Michela Gallagher, a professor of psychology and neuroscience at Johns Hopkins University, doesn't just study the brain. She mentors young scientists on the importance and rewards of studying it, too.
Over the course of her career, Gallagher has spent almost as much time advocating for the professional advancement of young neuroscientists as she has working on her research and in her lab. For her achievements and contributions to the field, the Society for Neuroscience will honor Gallagher this week with its Mika Salapeter Lifetime Achievement Award.
"I am honored to be recognized by the Society of Neuroscience," said Gallagher, who also serves as director of the Neurogenetics and Behavior Center at Johns Hopkins University. "I share this award with my own mentors, colleagues, and terrific students who have contributed to our research and discoveries over so many years."
Established in 2000, the Mika Salpeter Award recognizes individuals with outstanding career achievements in neurosciences who have actively promoted the professional advancement of others in the field.
Gallagher is to receive her award Tuesday during Neuroscience 14, the society's week-long annual meeting. The gathering is the world's largest source of emerging news about brain science and health. Gallagher is among several neuroscientists who will receive awards.
"It is an honor to recognize the recipients of the 2014 achievement awards," Society for Neuroscience President Carol Mason said. "This group of very talented individuals has not only served to advance the field of neuroscience through discovery, but also in their support of future leaders in the field."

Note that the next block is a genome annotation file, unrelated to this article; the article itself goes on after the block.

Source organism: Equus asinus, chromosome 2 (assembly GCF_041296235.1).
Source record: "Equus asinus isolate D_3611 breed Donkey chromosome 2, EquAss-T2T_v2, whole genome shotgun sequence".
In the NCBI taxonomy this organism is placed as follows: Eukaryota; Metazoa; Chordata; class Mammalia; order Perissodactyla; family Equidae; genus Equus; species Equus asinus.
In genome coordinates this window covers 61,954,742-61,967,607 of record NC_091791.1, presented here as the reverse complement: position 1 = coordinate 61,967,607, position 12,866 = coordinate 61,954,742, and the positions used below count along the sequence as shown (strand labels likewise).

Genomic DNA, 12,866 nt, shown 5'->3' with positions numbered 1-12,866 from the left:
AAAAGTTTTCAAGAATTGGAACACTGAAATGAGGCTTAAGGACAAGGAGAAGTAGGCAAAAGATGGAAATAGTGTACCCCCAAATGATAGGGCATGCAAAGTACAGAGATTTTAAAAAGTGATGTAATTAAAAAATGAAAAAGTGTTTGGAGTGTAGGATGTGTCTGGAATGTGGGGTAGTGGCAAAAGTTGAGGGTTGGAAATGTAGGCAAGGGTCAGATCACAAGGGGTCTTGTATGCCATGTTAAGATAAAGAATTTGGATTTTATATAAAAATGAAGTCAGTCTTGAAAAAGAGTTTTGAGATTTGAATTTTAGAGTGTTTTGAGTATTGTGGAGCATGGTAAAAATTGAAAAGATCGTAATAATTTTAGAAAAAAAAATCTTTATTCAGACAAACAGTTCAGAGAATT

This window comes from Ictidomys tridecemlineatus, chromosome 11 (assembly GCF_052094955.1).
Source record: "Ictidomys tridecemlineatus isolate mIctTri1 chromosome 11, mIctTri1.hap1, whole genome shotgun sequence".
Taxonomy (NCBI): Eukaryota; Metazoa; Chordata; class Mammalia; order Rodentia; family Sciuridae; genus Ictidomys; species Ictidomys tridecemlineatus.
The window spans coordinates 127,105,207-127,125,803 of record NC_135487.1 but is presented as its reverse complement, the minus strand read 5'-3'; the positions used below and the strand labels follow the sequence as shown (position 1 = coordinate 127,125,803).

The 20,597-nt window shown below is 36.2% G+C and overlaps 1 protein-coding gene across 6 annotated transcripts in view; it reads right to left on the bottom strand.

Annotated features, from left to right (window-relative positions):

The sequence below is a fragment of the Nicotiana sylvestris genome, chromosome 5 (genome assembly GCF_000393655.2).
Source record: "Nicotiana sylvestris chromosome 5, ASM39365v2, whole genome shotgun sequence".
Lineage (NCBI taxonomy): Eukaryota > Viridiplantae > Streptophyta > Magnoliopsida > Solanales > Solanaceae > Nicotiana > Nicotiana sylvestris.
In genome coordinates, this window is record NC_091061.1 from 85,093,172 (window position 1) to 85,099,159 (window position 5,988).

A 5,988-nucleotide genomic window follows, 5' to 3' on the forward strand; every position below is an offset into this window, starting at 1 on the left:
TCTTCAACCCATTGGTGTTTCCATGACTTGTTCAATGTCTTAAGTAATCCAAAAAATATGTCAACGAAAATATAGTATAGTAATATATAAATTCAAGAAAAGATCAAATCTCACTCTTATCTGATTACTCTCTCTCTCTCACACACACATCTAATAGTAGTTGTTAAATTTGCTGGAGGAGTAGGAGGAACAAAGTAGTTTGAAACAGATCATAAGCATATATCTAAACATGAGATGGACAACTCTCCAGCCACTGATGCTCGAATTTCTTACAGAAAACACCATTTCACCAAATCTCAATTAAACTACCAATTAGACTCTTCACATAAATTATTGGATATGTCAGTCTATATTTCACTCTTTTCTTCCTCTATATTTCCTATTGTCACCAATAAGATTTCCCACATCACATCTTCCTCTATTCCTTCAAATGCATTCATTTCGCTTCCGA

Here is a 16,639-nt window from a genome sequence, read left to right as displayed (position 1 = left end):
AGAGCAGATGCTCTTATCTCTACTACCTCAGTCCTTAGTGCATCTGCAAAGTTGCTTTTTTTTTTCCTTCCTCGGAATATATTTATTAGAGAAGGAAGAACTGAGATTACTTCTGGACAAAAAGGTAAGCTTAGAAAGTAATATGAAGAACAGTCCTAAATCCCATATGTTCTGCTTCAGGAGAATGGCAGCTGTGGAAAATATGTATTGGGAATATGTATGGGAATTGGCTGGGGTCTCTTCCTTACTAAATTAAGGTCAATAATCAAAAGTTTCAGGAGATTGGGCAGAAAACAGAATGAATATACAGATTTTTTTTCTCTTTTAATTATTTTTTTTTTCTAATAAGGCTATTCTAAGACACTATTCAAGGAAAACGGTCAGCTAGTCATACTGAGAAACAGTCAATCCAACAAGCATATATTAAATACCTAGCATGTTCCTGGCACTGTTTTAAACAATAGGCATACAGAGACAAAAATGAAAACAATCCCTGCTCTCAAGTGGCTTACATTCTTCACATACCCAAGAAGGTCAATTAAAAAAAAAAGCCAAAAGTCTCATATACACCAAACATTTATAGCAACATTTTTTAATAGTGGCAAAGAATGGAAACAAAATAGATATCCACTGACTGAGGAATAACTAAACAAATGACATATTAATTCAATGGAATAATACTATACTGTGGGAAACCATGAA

In announcing the lifetime achievement award, members of Society for Neuroscience said studies by Gallagher in the late 1970s demonstrated the critical role of the neurotransmitter norepinephrine in modulating memory processes supported by the amydgala—an area of the brain involved in emotions and learning. Gallagher has increasingly focused on the neurobiological mechanisms behind cognitive impairment and preservation during aging.
For the past 35 years, Gallagher's research at Johns Hopkins and previously at the University of North Carolina at Chapel Hill, has led to advancements in the field of cognitive neuroscience and has contributed to understanding the neurobiology of the aging brain. Her recent work has shown that overactivity in key brain circuits contributes to cognitive impairment in individuals with amnestic Mild Cognitive Impairment (aMCI) who are at increased risk for Alzheimer's dementia.
Gallagher, the Krieger-Eisenhower Professor of Psychology & Neuroscience in the Krieger School of Arts and Sciences, has mentored more than 40 pre- and postdoctoral trainees, most of whom have gone on to develop successful scientific careers in academia and industry.